What many don't know is that Chinese pollution is carried on the trade winds to the US West Coast, adding to the smog. Helping China go solar has other added advantages for us.
We can also learn from China to create a viable business environment for renewables. Presently far more than half of US government subsidies for energy research go to finding methods to make coal "clean" and dispose of nuclear wastes, the next largest is for fuel cells (which at present appear to be produced using natural gas, also a carbon-based fuel, which is rapidly reaching its peak.) Only a tiny remainder is earmarked for solar and wind. The United States needs to change its priorities to keep up with China.
Fortunately, American business people are doing it on their own anyway, since they realize that solar is the future. A company named Solar Edison (http://www.solaredison.com/) has figured out a way for businesses like Walmart to finance large installations. Another company, Citizenre, (http://www.jointhesolution.com/) is developing a way for residential customers to rent the panels at or lower than what they are paying for electricity now - locked in over 25 years. Imagine what progress could be made with good government incentives and research subsidies! Replacing subsidies for dirty energy with subsidies for clean could easily bring America up to the same level as Germany and Japan. The United States should return to a position as a leader, not a dirty old coach potato!
Tuesday, August 21, 2007
This is the first of a number of press releases we are expecting in the next month or so, about the team, location of the factory, and expected timeline for solar panel availability. (Right now, we're assuming the first panels will be available in about a year.)
We Ecopreneurs are busy signing up customers for the waiting list (so far about 20,000!)and other Ecopreneurs to help people get solar. If you are interested, please click the links and banner on the right!
I have been contributing my writing skills to the company by preparing three extensive training materials for Ecopreneurs, so they are as well prepared as possible to help their customers and Team!
Sunday, August 5, 2007
Coming from southern California, we rarely see the sky this blue - except up on Mt Baldy at 8,000 feet.
Friday, August 3, 2007
which even provides a lot of sunshine through all the Washington rain! (I had to get that sun in here somewhere, and Perry really is a "little Mr. Sunshine" as well.)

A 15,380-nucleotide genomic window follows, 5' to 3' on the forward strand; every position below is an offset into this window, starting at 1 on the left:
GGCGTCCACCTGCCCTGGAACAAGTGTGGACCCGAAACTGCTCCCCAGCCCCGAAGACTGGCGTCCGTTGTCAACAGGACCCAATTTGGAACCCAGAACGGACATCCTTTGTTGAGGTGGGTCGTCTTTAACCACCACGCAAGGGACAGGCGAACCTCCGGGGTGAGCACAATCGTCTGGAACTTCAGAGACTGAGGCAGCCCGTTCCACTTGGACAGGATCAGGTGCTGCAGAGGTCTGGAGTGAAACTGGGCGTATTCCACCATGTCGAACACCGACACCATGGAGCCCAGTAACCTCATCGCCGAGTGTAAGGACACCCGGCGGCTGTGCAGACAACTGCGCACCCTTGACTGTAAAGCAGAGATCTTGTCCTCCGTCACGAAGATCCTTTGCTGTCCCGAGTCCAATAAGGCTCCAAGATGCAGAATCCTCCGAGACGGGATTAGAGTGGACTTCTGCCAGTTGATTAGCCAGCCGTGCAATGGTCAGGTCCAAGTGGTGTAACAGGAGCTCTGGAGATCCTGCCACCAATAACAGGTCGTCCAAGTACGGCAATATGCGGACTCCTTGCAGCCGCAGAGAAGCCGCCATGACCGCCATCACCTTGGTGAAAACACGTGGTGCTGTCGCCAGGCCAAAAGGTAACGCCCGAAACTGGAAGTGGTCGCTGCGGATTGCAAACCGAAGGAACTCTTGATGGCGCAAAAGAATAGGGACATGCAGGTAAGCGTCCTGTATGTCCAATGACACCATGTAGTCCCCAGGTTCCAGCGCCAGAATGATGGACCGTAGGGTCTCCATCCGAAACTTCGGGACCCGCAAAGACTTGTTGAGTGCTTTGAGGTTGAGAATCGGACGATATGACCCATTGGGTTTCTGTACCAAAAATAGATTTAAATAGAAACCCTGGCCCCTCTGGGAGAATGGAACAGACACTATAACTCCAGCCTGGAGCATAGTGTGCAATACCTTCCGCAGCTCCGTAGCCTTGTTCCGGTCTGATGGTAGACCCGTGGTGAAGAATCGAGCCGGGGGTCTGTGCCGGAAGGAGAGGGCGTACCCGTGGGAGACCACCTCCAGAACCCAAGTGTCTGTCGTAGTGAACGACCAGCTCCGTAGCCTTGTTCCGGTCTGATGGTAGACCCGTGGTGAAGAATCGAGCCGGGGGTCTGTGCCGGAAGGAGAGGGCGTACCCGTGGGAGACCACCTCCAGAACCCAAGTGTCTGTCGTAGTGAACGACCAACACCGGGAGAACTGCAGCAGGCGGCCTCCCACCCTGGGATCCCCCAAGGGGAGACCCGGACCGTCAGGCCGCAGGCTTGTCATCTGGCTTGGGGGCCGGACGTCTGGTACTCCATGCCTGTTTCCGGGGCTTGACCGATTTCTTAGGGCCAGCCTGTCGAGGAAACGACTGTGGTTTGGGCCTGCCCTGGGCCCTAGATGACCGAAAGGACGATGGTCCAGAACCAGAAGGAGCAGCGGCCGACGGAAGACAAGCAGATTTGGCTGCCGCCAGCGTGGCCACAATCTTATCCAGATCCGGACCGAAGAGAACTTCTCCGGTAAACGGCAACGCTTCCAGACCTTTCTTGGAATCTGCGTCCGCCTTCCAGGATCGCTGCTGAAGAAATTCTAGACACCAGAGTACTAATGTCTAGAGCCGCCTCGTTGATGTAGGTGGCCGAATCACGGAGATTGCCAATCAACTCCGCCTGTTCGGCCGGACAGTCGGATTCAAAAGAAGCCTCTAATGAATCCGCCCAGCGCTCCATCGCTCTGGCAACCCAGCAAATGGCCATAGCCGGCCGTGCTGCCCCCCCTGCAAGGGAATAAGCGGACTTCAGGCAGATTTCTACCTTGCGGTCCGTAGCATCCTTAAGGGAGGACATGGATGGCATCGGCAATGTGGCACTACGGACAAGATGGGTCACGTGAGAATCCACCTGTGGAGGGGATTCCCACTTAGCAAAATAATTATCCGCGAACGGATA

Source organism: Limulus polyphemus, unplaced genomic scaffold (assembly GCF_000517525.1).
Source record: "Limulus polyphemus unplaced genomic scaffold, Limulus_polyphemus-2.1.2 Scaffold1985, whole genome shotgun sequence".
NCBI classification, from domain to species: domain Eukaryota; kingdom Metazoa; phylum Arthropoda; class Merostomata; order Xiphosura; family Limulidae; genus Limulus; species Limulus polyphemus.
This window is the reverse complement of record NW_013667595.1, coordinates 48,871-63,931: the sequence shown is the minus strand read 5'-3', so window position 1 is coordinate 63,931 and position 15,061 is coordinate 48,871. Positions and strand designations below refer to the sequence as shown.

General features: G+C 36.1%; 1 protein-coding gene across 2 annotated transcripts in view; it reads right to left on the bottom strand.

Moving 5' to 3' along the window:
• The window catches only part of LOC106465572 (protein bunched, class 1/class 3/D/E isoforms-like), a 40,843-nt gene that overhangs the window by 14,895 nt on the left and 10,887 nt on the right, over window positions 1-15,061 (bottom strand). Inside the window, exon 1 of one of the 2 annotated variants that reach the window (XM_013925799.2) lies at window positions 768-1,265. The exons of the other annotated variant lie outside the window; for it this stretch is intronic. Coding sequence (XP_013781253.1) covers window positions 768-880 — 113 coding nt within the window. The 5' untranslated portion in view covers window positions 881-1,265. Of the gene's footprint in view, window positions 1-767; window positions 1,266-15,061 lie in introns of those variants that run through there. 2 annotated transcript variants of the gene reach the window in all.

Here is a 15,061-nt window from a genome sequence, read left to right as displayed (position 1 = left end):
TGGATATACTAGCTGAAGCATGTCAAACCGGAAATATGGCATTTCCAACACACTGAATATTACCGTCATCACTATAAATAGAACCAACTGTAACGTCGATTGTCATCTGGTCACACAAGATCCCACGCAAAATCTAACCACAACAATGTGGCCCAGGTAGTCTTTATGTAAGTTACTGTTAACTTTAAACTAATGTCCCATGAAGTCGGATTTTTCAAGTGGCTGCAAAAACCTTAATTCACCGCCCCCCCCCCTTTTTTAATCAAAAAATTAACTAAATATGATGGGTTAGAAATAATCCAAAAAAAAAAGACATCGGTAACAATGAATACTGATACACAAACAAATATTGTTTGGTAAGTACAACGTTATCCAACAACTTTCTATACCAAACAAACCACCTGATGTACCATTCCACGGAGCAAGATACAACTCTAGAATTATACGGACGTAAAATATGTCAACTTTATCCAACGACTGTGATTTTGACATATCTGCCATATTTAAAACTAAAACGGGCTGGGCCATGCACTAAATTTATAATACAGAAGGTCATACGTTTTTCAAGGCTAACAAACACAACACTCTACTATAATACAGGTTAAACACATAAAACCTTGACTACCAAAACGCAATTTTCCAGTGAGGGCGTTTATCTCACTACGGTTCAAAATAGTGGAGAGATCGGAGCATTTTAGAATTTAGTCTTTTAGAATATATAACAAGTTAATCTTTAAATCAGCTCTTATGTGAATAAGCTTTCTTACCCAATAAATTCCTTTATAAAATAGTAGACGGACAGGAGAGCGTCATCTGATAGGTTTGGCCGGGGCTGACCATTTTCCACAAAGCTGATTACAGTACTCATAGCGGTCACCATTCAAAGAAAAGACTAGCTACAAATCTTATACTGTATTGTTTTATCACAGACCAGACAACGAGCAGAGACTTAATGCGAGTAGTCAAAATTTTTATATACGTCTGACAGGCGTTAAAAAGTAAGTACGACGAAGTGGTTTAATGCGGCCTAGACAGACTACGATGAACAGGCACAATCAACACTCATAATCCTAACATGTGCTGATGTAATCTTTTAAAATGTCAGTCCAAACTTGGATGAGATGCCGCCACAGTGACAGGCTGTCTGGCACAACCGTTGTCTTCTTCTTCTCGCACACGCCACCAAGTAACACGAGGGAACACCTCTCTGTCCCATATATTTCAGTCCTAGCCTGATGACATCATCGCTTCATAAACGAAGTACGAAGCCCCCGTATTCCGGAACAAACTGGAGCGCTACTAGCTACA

While I was reading this delightful book, I kept remembering a book I'd read in German about 25 years ago (and still in print!) The Discovery of Slowness by Sten Nadolny, which is about a very slow and strange child, John Franklin, who became a ship's captain and discoverer, and got lost in the ice of the Northwest Passage. You might enjoy reading it after you finish Lottery.
Both draw on the advantages and strengths of slowness, and make you think about how much we "quick" people (and I'm "quick" like John Robison describes in his autobiography Look Me in the Eye: My Life with Asperger's) lose out by not being an "auditor" like Perry!
Another theme in the book is friendship, which I became even more aware of after seeing the new French movie My Best Friend. Perry is amazed when someone calls him "weak", because his slowness - and his friendships, make him very strong, strong enough to withstand his vulture family members completely on his own--by giving them what he understood that they wanted--and he no longer needed.
The third theme is "respect." People who are "different" have to fight to gain respect. Perry gains people's attention (and false friendship) when he wins the lottery, but the respect came in the way he lived by using his "auditor" skills to become a good business partner and friend. John Franklin was not fortunate to have friends like Perry, but he also managed to gain great respect with the strengths of slowness.
Friday, July 27, 2007
On the surface they appear to be very different.
Out Stealing Horses: A Novel by Norwegian author Per Petterson, takes place mostly near Oslo and other locations on the border to Sweden.